I won't repeat myself about why electric transmission and distribution [T&D] investments are a good bet. Put simply, the grid has been long neglected, and improved long distance transmission is essential to bringing large scale renewables such as solar and wind onto the grid.
How does Quanta fit in? They build transmission lines for utilities. When I ask industry insiders what company is best placed to actually string the wires or lay the cable, the answer is Quanta Services (the answer used to be InfraSource, until that company was acquired by Quanta.)
According to a recent article in the January/February issue of EnergyBiz (this particular article, on p.56 of the print version, does not seem to be online), Northeast Utilities (NU) signed a 6 year contract with Quanta in order to assure themselves access to T&D contracting services which they expect to be in short supply. According to Jim Muntz, a Senior Vice President at NU, "There are only a few contractors who have the capability to do contracts on this scale, so we determined that before it's taken away from us, we would have to lock up their services for a number of years."
Another reason to expect growth in the industry comes from the same article. According to Tim Hope, a vice president of operations at ABB (another excellent transmission investment), "While other parts of the utility's operations... looked to outsourcing solutions, T&D seems to be one of the last departments to embrace the concept." This means that the market for outsourced T&D can not only grow as utilities invest more, but also as they increasingly turn to outsourcing, either due to regulatory pressure or because of insufficient internal resources.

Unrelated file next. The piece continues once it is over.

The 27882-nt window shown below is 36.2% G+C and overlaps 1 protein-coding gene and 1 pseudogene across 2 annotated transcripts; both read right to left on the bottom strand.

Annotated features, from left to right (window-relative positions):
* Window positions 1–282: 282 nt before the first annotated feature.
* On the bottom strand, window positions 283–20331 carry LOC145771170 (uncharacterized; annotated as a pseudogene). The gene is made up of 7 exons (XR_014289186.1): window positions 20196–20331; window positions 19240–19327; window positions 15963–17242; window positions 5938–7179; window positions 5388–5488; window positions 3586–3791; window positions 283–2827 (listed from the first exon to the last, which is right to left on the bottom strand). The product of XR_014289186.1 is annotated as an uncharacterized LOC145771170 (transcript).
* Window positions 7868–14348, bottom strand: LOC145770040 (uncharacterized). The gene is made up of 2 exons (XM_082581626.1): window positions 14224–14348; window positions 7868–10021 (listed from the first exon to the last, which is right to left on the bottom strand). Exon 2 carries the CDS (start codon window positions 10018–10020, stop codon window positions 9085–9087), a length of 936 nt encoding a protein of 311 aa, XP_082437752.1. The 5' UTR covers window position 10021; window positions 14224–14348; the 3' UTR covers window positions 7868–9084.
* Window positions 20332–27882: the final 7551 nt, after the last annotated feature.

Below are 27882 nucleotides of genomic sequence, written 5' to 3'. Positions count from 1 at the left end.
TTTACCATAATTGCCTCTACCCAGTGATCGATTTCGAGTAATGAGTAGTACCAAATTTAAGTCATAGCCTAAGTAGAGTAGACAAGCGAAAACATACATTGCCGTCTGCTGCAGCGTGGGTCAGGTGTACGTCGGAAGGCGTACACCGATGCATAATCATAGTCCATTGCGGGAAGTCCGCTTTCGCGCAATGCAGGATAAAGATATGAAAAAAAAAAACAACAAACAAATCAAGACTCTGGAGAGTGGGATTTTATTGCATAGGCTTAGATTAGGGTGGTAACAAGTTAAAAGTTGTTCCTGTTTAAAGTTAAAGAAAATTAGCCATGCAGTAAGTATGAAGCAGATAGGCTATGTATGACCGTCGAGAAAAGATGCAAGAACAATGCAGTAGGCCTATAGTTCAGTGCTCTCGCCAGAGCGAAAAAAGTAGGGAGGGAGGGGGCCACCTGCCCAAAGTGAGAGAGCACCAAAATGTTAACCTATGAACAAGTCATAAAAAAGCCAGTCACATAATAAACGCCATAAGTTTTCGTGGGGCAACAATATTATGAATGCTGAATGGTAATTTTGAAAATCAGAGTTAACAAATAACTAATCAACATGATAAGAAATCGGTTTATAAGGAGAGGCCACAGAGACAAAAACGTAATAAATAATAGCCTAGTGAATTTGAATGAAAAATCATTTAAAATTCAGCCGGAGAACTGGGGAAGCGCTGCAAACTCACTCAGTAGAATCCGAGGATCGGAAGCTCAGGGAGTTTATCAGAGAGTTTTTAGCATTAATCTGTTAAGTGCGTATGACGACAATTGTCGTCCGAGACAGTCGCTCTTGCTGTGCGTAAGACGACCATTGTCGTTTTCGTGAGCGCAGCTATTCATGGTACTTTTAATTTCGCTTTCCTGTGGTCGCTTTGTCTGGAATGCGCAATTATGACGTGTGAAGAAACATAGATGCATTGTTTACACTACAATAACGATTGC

While I might have preferred the pure-play electric T&D opportunity of Infrasource before the merger, Quanta's strategy of becoming a one-stop shop for infrastructure in natural gas, telecommunication, and broadband cable as well as power should serve it well if these industries continue to converge. The strategy may also allow the power division to draw on additional workers with similar skills from telecoms and cable, if or when the skills shortage outlined above takes hold.
DISCLOSURE: Tom Konrad and/or his clients have long positions in PWR, ABB.